With the purchase of an adjacent property, the Childresses inherited a small olive grove, which seemed perfect for a Mediterranean garden.
It soon became clear that Childress' "park" would consist of theme gardens, each representing a different geographical region of the world. Allthe gardens together would make up Pikake Gardens.
Over time Morse and the Childresses brought each theme garden to life. They created an English Garden, a Prayer Garden and a Desert Garden. With help from protea expert Ben Gill, they created a garden of plants in the protea family, native to Australia and South Africa. And, of course, Connie got her rose garden. Her initial thought was to plant seven or eight roses. Instead, Connie's rose garden has more than 300 roses, all arranged in an octagon and surrounding a central fountain.
The Mediterranean garden features plants native to the Mediterranean basin and includes a pavilion modeled after traditional Mediterranean pergolas.
The Pan-Asian garden is one of the most impressive of the Pikake Gardens. It is also Clyde's pride and joy.
The three-quarter-acre garden is modeled after Japanese gardens and incorporates many of the traditional elements - trees, shrubs, rocks, hills, ponds, and flowing water - all arranged in a way that imitates nature. As the garden developed, elements from other Asian countries were added, hence the "Pan-Asian" moniker.
Entry to the Pan-Asian garden is through the round Moon Gate Morse built of stone quarried from the site of Cal State San Marcos.
Through the gate, Morse built a rock waterfall that feeds the first and smallest of three ponds in the Pan-Asian garden. He edged it with papyrus, bamboo and a variety of water-loving plants.
The ponds are the central feature of the Pan-Asian garden. Water from the falls flows through the small pond, down to a medium-sized center pond and eventually makes its way to a 60 foot-diameter pond at the bottom.
Along the way, water passes beneath a tall, arched Edo Bridge with bright-red rails. The bridge separates the central pond from the lower pond. At the same time, it links the lushly planted banks to a lovely pagoda whose roof is made of authentic black tiles traditional for a Japanese garden structure. "I sent the dimensions of the roof to Japan," says Clyde, "and they made the tile to fit the roof. The roof is curved and each piece of tile has its own position, just like a puzzle."
Willow trees drape each pond. The fine foliage is the perfect contrast to vast patches of round, green lotus leaves. Inthe heat of summer, delicate pink and yellow lotus flowers dot the foliage. Large koi slip in and out between the lotus stems, coming ro the surface for a nibble of fish food and then dipping back down to avoid hungry herons and egrets.
¬ A zigzag Yatsuhashi Bridge spans the lower pond. Clyde explains the jagged shape ensures that evil spirits trying to cross the bridge will fall off and drown.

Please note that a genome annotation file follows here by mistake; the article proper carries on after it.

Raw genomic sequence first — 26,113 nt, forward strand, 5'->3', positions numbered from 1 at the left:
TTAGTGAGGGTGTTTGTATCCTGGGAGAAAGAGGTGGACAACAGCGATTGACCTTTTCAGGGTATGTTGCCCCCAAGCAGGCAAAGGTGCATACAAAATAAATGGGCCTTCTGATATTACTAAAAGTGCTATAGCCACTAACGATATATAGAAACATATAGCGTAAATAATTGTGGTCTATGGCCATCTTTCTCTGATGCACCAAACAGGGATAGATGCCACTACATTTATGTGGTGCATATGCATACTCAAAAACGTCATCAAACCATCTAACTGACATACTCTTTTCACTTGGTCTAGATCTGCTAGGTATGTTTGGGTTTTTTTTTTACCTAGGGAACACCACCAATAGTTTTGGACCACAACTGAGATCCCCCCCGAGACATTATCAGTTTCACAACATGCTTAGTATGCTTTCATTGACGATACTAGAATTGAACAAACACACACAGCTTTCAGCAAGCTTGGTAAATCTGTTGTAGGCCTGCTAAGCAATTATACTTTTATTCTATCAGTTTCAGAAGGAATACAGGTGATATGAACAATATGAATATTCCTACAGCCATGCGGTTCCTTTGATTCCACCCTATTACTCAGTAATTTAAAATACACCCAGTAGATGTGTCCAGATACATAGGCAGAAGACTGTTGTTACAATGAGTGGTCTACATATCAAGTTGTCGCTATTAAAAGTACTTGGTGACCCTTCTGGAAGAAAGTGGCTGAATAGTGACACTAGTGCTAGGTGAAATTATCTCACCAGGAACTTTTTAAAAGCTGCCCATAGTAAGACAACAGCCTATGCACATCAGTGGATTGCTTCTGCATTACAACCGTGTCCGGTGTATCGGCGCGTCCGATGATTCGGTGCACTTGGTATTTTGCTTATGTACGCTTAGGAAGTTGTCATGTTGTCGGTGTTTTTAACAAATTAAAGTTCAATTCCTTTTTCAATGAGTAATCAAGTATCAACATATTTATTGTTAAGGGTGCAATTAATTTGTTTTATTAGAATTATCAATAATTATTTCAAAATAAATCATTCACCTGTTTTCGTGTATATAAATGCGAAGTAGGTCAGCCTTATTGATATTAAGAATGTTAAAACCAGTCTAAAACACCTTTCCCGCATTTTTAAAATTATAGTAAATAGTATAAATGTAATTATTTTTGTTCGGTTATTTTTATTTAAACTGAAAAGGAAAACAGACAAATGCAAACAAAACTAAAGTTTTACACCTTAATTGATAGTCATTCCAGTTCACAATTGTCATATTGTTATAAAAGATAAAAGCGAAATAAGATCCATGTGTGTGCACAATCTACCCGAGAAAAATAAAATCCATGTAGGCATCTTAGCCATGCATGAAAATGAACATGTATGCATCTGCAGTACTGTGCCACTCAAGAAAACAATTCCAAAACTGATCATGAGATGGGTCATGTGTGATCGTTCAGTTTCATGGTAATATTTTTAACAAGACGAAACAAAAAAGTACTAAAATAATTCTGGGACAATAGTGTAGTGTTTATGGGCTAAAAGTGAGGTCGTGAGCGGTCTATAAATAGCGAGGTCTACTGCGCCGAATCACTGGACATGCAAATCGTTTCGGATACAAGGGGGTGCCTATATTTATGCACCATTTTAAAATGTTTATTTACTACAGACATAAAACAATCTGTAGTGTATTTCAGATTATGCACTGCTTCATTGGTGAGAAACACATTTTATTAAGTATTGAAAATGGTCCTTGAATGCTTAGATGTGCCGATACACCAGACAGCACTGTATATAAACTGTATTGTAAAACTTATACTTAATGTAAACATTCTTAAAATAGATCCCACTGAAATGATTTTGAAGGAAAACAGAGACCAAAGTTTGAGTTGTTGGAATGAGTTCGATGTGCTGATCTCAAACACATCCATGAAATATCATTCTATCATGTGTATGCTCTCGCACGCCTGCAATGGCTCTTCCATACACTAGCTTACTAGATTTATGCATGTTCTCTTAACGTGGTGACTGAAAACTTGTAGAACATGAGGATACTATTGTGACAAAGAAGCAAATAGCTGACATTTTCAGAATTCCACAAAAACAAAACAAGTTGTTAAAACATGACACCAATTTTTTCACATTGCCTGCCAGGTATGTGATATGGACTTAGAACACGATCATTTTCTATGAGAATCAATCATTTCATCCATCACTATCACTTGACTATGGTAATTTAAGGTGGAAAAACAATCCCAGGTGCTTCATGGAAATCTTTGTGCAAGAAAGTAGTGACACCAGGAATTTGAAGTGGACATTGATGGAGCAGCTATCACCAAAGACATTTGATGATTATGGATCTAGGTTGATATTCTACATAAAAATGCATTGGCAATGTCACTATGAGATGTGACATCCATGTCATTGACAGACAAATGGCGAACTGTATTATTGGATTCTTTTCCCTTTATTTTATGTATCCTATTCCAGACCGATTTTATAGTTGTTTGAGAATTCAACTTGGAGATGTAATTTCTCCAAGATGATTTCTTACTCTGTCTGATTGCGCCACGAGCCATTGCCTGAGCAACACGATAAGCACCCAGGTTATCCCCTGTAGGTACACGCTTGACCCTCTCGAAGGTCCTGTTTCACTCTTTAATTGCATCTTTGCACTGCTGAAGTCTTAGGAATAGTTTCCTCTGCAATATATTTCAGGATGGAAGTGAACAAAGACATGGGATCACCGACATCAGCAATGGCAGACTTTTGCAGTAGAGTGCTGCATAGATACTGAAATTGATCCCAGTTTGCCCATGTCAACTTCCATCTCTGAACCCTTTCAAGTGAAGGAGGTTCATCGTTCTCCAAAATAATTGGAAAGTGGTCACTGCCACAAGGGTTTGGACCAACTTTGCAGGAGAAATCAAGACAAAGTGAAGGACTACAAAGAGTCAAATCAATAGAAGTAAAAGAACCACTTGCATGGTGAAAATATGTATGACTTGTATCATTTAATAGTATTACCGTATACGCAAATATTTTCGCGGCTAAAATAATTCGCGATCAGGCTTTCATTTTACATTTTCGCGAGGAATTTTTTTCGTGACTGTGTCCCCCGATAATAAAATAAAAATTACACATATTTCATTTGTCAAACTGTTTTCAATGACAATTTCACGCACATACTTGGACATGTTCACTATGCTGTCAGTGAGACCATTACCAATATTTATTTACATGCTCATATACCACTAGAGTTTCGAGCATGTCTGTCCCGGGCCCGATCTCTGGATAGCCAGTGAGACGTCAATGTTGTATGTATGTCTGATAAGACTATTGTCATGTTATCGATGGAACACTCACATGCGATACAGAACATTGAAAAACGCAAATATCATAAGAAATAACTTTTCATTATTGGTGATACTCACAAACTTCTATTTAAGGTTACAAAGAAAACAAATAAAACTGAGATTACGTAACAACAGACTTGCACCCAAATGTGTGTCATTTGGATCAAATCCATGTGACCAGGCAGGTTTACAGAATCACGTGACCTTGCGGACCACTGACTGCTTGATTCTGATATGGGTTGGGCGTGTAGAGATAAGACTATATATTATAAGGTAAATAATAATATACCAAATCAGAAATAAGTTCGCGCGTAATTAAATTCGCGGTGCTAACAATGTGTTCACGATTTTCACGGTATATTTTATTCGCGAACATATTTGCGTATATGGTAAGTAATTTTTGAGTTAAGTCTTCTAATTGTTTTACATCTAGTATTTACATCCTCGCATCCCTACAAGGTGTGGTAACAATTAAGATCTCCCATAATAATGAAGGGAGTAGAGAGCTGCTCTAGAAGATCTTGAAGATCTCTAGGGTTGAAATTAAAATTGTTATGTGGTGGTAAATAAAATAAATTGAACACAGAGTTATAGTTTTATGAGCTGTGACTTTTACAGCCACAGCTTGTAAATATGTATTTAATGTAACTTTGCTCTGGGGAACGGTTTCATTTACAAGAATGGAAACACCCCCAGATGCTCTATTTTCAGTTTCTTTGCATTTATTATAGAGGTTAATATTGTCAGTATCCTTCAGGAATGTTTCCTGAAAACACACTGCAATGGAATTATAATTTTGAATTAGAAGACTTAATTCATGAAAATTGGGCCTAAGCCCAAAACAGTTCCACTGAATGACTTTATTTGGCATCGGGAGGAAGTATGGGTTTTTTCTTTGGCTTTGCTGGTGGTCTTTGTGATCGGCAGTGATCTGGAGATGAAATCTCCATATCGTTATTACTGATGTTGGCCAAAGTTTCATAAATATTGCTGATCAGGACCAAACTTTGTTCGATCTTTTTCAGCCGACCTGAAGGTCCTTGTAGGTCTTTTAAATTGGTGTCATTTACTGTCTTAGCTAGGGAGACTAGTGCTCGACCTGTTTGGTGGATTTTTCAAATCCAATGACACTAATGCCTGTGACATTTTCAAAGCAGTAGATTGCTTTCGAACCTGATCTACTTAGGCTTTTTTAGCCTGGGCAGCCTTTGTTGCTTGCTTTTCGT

Evil spirits may not survive but ducks, dragonflies and birds are present in abundance. Though there are two sets of mechanical water filters, waste from the fish and birds made the water too murky to see much deeper than a few inches. Solving the clarity problem was one of Morse's greatest challenges.
Morse plumbed the ponds so that water from the lowest pond is pumped back up to the waterfall at the top, an elevation change of about 25 feet. What opportunities, he wondered, did the situation offer for novel solutions? How could he supplement the mechanical filters to clarify the water?
Morse thought about bogs. A natural bog is a wetland filled with plants that pull nutrients from waterlogged soils. So, Morse reasoned, why not create a simulated bog as a natural filtering system to clarify the water?
One hundred tons of gravel and countless water plants later, Morse had created a 50-foot-by-30-foot bog densely planted in cannas, horsetail, papyrus, taro, yellow and blue flag iris, water hyacinth, watercress and more. As water is pumped through the gravel, the stones and the plant roots draw out the particulates. The more the water is pumped through the system, the clearer the water gets. The result pleased Morse immensely. The Childresses were pleased as well.
With its diversity of theme gardens and plants, Morse says he told Clyde that he considers Pikake Gardens more a botanic garden than a park. The observation surprised Clyde. "I never thought of this as a botanical garden," he says. "I thought of it as a park. The rest grew as it took a life of its own." Once the idea was planted, Childress had Pikake Gardens certified as a private botanical garden.
Building Pikake Gardens is an ongoing process with challenges and successes, discoveries and delights. "The benefits have far outweighed the challenges," says Connie, "We've met some wonderful people. It has been a wonderful experience. I wouldn't have traded it for anything.".
Artist & Contractor:¬ Bryan Morse, Expanding Horizons¬ (760)¬ 941-5450 www.expandinghorizons.biz
Electrical: Steve Hill (760) 749-7279
Protea Garden: Ben Gill, California Protea Management (800) 423-6445 www.californiaproteamgmt.com
Wood Structures: Mahlon Morse, SF Renovation & Custom Built-in Woodworking (415)¬ 931-5500 http://www.sfrenovations.com
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